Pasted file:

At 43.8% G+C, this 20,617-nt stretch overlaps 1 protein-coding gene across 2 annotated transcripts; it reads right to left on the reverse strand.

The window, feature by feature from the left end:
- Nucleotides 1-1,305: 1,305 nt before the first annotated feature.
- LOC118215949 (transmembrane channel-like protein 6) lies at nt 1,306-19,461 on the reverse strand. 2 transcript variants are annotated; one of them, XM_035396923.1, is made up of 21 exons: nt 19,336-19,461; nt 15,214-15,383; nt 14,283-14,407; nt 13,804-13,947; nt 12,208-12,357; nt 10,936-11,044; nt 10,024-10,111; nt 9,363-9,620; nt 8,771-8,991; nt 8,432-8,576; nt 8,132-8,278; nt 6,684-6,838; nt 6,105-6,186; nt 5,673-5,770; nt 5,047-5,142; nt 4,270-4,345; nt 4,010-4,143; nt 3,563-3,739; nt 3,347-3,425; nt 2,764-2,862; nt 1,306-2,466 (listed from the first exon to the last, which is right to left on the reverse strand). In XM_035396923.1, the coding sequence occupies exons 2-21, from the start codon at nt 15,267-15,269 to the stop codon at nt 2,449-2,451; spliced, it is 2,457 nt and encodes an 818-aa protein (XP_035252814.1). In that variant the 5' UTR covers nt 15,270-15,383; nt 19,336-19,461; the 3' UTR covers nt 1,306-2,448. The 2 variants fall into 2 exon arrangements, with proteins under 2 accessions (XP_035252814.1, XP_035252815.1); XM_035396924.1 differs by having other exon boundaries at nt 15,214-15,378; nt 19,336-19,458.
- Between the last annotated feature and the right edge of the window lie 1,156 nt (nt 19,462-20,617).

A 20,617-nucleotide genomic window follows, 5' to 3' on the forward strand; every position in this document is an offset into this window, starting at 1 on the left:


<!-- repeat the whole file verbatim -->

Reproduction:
At 43.8% G+C, this 20,617-nt stretch overlaps 1 protein-coding gene across 2 annotated transcripts; it reads right to left on the reverse strand.

The window, feature by feature from the left end:
- Nucleotides 1-1,305: 1,305 nt before the first annotated feature.
- LOC118215949 (transmembrane channel-like protein 6) lies at nt 1,306-19,461 on the reverse strand. 2 transcript variants are annotated; one of them, XM_035396923.1, is made up of 21 exons: nt 19,336-19,461; nt 15,214-15,383; nt 14,283-14,407; nt 13,804-13,947; nt 12,208-12,357; nt 10,936-11,044; nt 10,024-10,111; nt 9,363-9,620; nt 8,771-8,991; nt 8,432-8,576; nt 8,132-8,278; nt 6,684-6,838; nt 6,105-6,186; nt 5,673-5,770; nt 5,047-5,142; nt 4,270-4,345; nt 4,010-4,143; nt 3,563-3,739; nt 3,347-3,425; nt 2,764-2,862; nt 1,306-2,466 (listed from the first exon to the last, which is right to left on the reverse strand). In XM_035396923.1, the coding sequence occupies exons 2-21, from the start codon at nt 15,267-15,269 to the stop codon at nt 2,449-2,451; spliced, it is 2,457 nt and encodes an 818-aa protein (XP_035252814.1). In that variant the 5' UTR covers nt 15,270-15,383; nt 19,336-19,461; the 3' UTR covers nt 1,306-2,448. The 2 variants fall into 2 exon arrangements, with proteins under 2 accessions (XP_035252814.1, XP_035252815.1); XM_035396924.1 differs by having other exon boundaries at nt 15,214-15,378; nt 19,336-19,458.
- Between the last annotated feature and the right edge of the window lie 1,156 nt (nt 19,462-20,617).

A 20,617-nucleotide genomic window follows, 5' to 3' on the forward strand; every position in this document is an offset into this window, starting at 1 on the left: